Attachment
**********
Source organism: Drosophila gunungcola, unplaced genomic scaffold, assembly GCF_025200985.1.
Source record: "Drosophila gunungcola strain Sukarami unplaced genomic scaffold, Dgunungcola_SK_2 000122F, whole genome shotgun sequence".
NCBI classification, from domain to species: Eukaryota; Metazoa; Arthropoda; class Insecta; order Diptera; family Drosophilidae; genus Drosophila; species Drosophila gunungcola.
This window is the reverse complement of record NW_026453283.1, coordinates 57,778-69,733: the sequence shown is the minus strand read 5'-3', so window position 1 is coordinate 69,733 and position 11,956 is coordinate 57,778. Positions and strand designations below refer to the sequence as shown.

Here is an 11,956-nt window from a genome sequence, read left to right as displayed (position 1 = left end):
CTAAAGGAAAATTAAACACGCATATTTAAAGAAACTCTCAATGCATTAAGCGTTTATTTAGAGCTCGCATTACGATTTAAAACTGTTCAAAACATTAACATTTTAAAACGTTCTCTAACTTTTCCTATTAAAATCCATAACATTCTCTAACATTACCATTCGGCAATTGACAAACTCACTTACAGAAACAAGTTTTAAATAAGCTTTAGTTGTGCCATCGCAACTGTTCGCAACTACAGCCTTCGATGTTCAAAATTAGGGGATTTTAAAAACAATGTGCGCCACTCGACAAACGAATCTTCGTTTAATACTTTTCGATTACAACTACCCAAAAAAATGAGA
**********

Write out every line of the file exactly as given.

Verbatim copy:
Source organism: Drosophila gunungcola, unplaced genomic scaffold, assembly GCF_025200985.1.
Source record: "Drosophila gunungcola strain Sukarami unplaced genomic scaffold, Dgunungcola_SK_2 000122F, whole genome shotgun sequence".
NCBI classification, from domain to species: Eukaryota; Metazoa; Arthropoda; class Insecta; order Diptera; family Drosophilidae; genus Drosophila; species Drosophila gunungcola.
This window is the reverse complement of record NW_026453283.1, coordinates 57,778-69,733: the sequence shown is the minus strand read 5'-3', so window position 1 is coordinate 69,733 and position 11,956 is coordinate 57,778. Positions and strand designations below refer to the sequence as shown.

Here is an 11,956-nt window from a genome sequence, read left to right as displayed (position 1 = left end):
CTAAAGGAAAATTAAACACGCATATTTAAAGAAACTCTCAATGCATTAAGCGTTTATTTAGAGCTCGCATTACGATTTAAAACTGTTCAAAACATTAACATTTTAAAACGTTCTCTAACTTTTCCTATTAAAATCCATAACATTCTCTAACATTACCATTCGGCAATTGACAAACTCACTTACAGAAACAAGTTTTAAATAAGCTTTAGTTGTGCCATCGCAACTGTTCGCAACTACAGCCTTCGATGTTCAAAATTAGGGGATTTTAAAAACAATGTGCGCCACTCGACAAACGAATCTTCGTTTAATACTTTTCGATTACAACTACCCAAAAAAATGAGA